R.J. Smith’s initial hint that greatness may be in his genes came early during his elementary school years, when he picked up a library book on Major League Baseball’s Tampa Bay Rays and saw his father, Bob Smith, in it.
“I came home and was like, ‘Is this Daddy?’ And my mom said yeah,” said the Tompkins High senior running back, one of the top rushers in the entire state. “I came home and was like, ‘Is this Daddy?’ And my mom said yeah. That’s when I realized he actually played in the majors. It was a book on all the players who’d played for the Rays and who stood out, and he was in there. It was pretty cool.”
Indeed, Bob Smith played five seasons in the majors, all with the Rays. It wasn’t long after his career ended that he started training R.J.
“At first, I used to think he was being tough on me just to be tough on me,” Smith said. “But now I can see he was just trying to make me better and make me a good man.”
Missions accomplished. The 5-foot-11 ½, 178-pound Smith opened a lot of eyes last season, rushing for 2,391 yards (8.5 yards per carry) and 30 touchdowns and hauling in 14 catches for 192 yards and three more TDs, helping lift the Falcons from a winless campaign in 2017 to a third-round playoff appearance in 2018.
Of Tompkins’ 395.9 yards per game, Smith accounted for 198.7 of them, or 50.2 percent.
“It wasn’t surprising to us, because we knew what he can do,” Bob Smith said. “He’s been doing that stuff since he’s been little.”
Last season was a breakthrough for Smith, who missed five games of his sophomore season with rib injuries. He was named to the Class 6A all-state team.
“It really raised my confidence, knowing what I can do for my team and for myself,” said Smith, a two-year team captain and four-year varsity letterman. “From my sophomore year to my junior year, it was like I was a totally different person.”
He boasts exceptional speed, quickness and vision.
“When you add all that to instinct, you can do a lot of good things,” Bob said.
The Falcons’ coaching staff used him in myriad of ways: as a downhill runner, outside, in motion, jet-sweep, power game.
Now coach Todd McVey is eager to see his young star take that next step.
“My expectation of him is everything but playing, because I know he’s going to play hard. That’s not my concern,” McVey said. “For him, it’s about leading. He’s quiet. He won’t rah-rah. My expectation more than anything else will be at practice, making sure he’s getting everyone else to practice as hard as he does. What’s going to be his legacy? He needs to help lead that. He gets to tell the stories of when it was not good and when it was good, and we have to continue doing what it’s taken to be good. That’s his role.”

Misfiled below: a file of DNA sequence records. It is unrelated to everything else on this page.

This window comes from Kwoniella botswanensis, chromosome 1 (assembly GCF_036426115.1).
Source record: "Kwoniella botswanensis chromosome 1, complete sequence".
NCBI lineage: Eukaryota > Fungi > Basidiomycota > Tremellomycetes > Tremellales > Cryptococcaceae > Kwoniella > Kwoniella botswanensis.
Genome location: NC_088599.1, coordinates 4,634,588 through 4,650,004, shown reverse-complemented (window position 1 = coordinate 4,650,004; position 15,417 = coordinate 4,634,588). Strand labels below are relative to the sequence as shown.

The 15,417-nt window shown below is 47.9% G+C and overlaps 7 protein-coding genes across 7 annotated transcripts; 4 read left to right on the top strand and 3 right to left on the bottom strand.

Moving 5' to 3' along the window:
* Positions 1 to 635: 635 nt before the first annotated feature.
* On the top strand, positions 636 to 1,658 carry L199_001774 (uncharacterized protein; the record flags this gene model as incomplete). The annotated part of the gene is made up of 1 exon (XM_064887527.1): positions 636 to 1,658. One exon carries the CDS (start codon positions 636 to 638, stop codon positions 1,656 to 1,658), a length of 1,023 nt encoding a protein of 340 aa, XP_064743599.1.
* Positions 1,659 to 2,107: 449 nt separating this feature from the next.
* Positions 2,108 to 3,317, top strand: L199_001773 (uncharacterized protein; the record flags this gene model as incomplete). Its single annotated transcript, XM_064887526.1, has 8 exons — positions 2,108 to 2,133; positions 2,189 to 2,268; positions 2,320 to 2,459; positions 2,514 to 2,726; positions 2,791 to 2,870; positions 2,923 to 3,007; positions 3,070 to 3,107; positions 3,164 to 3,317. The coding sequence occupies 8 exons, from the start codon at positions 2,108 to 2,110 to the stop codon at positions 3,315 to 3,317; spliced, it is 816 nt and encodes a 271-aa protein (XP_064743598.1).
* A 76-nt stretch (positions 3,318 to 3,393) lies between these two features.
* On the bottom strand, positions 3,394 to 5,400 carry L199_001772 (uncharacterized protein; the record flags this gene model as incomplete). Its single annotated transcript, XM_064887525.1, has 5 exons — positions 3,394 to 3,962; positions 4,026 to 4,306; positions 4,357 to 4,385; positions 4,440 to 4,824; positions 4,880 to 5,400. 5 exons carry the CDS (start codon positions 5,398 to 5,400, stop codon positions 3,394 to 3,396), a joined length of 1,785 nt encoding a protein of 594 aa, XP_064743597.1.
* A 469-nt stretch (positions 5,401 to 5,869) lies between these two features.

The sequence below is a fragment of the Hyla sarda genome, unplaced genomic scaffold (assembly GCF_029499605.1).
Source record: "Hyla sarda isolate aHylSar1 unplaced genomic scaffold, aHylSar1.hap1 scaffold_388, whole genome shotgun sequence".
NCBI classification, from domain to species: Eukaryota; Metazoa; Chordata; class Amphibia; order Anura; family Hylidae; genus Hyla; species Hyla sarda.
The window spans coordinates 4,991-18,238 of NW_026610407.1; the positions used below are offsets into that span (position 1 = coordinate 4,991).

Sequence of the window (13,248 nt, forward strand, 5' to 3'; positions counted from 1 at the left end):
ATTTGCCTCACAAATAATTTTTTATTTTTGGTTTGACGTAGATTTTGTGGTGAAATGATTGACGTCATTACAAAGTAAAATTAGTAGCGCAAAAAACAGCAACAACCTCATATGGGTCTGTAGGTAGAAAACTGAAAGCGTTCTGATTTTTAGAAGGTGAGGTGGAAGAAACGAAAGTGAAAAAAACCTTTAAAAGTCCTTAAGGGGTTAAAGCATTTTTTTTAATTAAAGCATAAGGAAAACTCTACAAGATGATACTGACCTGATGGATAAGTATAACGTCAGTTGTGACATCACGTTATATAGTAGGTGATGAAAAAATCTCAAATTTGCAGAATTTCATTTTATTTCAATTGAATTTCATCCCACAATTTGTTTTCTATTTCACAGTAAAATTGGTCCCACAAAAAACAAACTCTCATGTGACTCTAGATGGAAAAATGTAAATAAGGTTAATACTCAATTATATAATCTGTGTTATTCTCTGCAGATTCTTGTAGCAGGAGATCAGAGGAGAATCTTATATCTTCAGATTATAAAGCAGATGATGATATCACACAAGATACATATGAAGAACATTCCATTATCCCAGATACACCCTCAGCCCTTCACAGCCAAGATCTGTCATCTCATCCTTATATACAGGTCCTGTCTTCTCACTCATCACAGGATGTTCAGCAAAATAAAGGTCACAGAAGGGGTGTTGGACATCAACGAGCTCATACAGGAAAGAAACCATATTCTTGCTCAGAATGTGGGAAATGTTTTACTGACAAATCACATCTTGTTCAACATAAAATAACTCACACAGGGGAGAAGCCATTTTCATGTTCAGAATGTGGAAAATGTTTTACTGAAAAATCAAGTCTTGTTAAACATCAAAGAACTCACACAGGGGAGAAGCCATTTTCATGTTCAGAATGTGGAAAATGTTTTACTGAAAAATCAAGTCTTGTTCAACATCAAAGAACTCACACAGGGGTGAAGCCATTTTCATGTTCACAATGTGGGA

But as spectacular as Smith is off the field—and he’s spectacular enough that national publications have taken notice—it’s who he is off the field that impresses.
He is quiet. He is humble. He is understated. It’s rare that such an individually gifted talent is all about the team.
“I love that guy,” senior offensive lineman Hayden Burke said. “That guy is one of the best guys out there, even off the field. He’s someone who believes in himself and he believes in his teammates.”
He is trusted. He is genuine.
“If I ever need anything, I know I can call on R.J. and he’ll be there,” said junior quarterback Jalen Milroe, who has played football with Smith since they were teammates at WoodCreek Junior High. “Seeing what he’s worked for and what he’s earned, to see him keep improving and getting better, we can count on him.”
That comes from his upbringing.
“That’s our family. We work hard and let our work speak for ourselves,” Bob said. “He’s a quiet kid, he’s humble. That’s kind of his own personality as well, because he understands that’s what’s necessary to not only grow as a player but as a person.”
Bob started coaching Smith in basketball as a youngster, and at one time he thought he might be better suited for the court than the gridiron. Smith trained, trained, trained and trained some more under Dad. But once Smith reached 12 years old, Bob “handed him off” to other coaches and just tried to sit back and be a father.
Smith said while his dad is hands off as far as training, where he does have a significant presence is the “hard work and character part,” because “that stuff matters everywhere, not just sports.”
Smith is conscious of how he comes off around others. Bob has taught him how to be mature, how to show yourself, how to brand yourself. Whether it’s with the media or just working out, Smith is intent on doing more than what everyone else does.
“It’s helped me a lot,” Smith said. “He’s been there. He knows what to do. It drives me knowing I have someone to follow who got to where I want to go. It’s really an advantage, as far as him telling me what it takes to reach certain things or how to approach certain situations.
“I never want to come off as someone who’s cocky. But I am confident in myself. I believe in what I can do.”
(This story is featured in the Katy Times' On the Grid high school football preview magazine that came out Aug. 29).